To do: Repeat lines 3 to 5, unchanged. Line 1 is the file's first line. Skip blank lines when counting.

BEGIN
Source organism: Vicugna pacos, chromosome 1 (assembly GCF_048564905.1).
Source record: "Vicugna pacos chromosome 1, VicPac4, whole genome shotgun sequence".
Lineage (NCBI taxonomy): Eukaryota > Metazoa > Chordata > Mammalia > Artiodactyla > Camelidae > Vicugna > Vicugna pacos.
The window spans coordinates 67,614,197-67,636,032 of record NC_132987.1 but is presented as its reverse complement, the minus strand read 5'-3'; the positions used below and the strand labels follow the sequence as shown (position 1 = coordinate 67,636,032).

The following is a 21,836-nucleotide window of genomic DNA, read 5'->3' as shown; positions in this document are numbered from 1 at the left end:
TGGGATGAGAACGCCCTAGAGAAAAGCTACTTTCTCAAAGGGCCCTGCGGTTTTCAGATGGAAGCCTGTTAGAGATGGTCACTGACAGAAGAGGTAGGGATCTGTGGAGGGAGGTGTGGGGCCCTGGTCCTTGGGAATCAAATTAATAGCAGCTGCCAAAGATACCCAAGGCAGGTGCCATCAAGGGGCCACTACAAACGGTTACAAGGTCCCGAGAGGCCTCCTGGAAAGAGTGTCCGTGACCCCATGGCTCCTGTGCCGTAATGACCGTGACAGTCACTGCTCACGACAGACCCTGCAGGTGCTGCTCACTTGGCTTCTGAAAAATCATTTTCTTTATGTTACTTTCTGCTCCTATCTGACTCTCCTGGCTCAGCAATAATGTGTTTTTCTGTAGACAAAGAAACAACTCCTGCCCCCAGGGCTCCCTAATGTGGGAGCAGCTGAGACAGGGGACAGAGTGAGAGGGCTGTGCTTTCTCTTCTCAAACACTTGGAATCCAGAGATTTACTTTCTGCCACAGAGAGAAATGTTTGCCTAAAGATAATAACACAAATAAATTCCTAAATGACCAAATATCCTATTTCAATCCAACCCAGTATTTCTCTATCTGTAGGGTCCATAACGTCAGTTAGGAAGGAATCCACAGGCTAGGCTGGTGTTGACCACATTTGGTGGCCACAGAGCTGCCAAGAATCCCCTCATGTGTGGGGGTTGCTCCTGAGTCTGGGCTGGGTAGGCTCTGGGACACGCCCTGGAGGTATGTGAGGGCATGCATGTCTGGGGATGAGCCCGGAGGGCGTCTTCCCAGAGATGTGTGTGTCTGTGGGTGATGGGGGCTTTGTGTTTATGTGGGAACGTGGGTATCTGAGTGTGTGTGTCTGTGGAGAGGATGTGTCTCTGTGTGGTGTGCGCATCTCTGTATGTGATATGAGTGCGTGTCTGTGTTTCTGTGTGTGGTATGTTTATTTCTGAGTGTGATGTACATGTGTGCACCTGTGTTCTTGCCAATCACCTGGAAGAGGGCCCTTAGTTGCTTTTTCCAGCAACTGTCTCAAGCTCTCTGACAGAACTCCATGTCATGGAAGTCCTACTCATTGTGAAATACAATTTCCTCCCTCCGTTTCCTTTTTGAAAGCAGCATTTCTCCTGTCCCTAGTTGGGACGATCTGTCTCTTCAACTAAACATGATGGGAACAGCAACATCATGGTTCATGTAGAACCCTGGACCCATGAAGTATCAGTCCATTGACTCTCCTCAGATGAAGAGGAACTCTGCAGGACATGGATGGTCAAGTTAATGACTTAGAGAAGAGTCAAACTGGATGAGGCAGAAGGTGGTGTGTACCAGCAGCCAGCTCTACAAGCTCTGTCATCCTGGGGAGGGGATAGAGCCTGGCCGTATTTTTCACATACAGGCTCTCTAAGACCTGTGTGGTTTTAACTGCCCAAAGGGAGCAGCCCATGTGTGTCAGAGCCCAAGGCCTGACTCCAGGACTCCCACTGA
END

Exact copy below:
Lineage (NCBI taxonomy): Eukaryota > Metazoa > Chordata > Mammalia > Artiodactyla > Camelidae > Vicugna > Vicugna pacos.
The window spans coordinates 67,614,197-67,636,032 of record NC_132987.1 but is presented as its reverse complement, the minus strand read 5'-3'; the positions used below and the strand labels follow the sequence as shown (position 1 = coordinate 67,636,032).

The following is a 21,836-nucleotide window of genomic DNA, read 5'->3' as shown; positions in this document are numbered from 1 at the left end: